Considerations for Health Equity Evaluation Measures
A strong evaluation can help to:
- Build the case for investing in health equity programs and initiatives
- Assess the progress and outcomes of health equity initiatives
- Inform decision-making
- Support continuous program improvement
It is important that communities carefully select health equity evaluation measures to ensure they align with the
program model and community members' goals and expectations. Communities and organizations may experience
barriers to data collection and evaluation for health equity programs, such as limited resources and capacity
for evaluation and challenges inherent in connecting specific programs and policies to changes in health
outcomes. It is also important for programs to share progress throughout the evaluation period to keep program
staff apprised of any potential midcourse corrections and provide accountability to the community.
Many of the considerations and indicators for evaluating rural
social determinants of health programs can also apply to rural health equity programs. Additional
information on identifying strategies and measures for gathering appropriate data and evidence can be found in
the Rural Community Health Toolkit.
Consider Short-Term, Intermediate, and Longer-Term Measures
Some health outcomes of health equity programs might take years to achieve. Barriers to measuring longer-term
health outcomes include expedited program timelines imposed by funding organizations and other external factors.
Communities should plan to measure short-term and intermediate outcomes in addition to long-term outcomes. Using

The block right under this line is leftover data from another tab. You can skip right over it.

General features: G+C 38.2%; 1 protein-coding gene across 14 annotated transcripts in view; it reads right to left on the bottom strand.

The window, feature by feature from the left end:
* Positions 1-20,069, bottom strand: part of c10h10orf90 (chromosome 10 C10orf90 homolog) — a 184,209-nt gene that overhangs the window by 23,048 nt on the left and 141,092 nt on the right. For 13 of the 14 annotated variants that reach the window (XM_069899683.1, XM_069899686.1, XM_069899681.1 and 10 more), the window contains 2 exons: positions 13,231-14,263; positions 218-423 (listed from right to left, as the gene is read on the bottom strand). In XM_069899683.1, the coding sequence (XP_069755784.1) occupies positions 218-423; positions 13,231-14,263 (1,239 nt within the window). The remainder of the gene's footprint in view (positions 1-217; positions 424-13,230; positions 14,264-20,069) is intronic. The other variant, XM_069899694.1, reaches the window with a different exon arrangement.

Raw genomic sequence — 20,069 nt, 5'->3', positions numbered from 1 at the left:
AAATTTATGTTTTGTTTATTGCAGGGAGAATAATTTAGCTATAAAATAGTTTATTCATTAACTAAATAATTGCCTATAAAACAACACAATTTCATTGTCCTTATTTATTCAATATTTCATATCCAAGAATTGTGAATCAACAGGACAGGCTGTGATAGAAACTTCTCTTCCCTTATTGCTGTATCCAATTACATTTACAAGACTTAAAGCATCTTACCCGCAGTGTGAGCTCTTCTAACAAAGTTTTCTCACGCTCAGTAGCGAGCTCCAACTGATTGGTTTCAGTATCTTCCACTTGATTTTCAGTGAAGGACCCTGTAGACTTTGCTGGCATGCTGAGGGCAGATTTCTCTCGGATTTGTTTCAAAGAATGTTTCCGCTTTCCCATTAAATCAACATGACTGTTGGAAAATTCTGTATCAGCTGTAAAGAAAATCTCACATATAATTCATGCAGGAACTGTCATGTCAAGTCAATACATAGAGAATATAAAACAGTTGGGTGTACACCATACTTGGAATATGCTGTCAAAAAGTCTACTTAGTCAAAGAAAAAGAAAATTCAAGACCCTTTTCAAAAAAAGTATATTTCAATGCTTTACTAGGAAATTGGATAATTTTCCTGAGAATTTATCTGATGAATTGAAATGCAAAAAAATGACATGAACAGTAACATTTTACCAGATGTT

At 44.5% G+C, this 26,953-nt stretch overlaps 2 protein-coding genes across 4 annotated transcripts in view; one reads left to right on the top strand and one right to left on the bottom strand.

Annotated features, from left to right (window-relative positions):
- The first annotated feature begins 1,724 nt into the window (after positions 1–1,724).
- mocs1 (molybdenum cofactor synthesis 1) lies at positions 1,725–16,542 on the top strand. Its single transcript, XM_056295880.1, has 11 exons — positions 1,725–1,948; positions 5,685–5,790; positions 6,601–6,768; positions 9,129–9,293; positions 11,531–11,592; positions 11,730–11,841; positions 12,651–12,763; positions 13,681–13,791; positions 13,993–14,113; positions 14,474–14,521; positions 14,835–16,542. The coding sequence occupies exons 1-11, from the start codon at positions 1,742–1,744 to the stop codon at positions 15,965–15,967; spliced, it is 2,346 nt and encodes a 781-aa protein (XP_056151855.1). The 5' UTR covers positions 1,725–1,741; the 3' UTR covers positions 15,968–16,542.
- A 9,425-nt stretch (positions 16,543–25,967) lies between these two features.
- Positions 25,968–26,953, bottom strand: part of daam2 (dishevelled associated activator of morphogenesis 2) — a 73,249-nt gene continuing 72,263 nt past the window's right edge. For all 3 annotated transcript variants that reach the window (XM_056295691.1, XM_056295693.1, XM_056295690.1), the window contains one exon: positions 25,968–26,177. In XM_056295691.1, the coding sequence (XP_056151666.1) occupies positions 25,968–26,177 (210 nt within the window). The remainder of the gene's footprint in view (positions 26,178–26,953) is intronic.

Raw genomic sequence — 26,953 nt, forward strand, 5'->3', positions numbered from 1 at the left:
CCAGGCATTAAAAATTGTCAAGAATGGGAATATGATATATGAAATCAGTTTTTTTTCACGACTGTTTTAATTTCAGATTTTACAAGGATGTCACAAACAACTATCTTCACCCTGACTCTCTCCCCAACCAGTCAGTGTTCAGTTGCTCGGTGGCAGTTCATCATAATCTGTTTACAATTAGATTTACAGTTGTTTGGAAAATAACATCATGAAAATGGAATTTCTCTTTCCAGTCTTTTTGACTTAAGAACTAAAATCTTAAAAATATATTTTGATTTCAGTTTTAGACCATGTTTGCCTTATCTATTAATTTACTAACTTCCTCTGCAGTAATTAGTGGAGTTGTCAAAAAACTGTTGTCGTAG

a range of measures can help demonstrate the progress made toward goals over time, provide data needed to
improve or adapt program strategies and activities, and support longer-term strategic planning efforts. When
possible, communities should establish a baseline for key measures before the program begins to assess changes
Collect Process and Outcome Measures
Combining process and outcome measures can provide a
more comprehensive picture of the program's operations and influence on health equity. Process measures can help
evaluate how a program performs and achieves its outcomes. Rural communities can also use process measures to
assess program planning, engagement of investors and partners, resources needed for the program, and other
aspects of program implementation. Outcome measures assess the program's influence on its intended goals, the
community, and the population(s) of focus.
Vary Data Types and Sources
Communities should consider using both qualitative
and quantitative data when evaluating health equity programs and initiatives. Qualitative data can help
evaluators investigate community members' experiences and perspectives and provide depth and context for
quantitative data. Qualitative data can also be used in techniques like digital storytelling, which help lift and
amplify the voices of community members. Evaluation methods might include surveys, focus groups, interviews, and
secondary analysis of other data sources, such as the Census. Using data from different
sectors (for example, those outside of the health field) can also help to develop a stronger
understanding of program impact.
Collect and Analyze Social and Demographic Data
Evaluators and implementation partners should collect social and demographic data to assess health equity
program outcomes across population groups in the community. Analyzing these data is key to understanding how the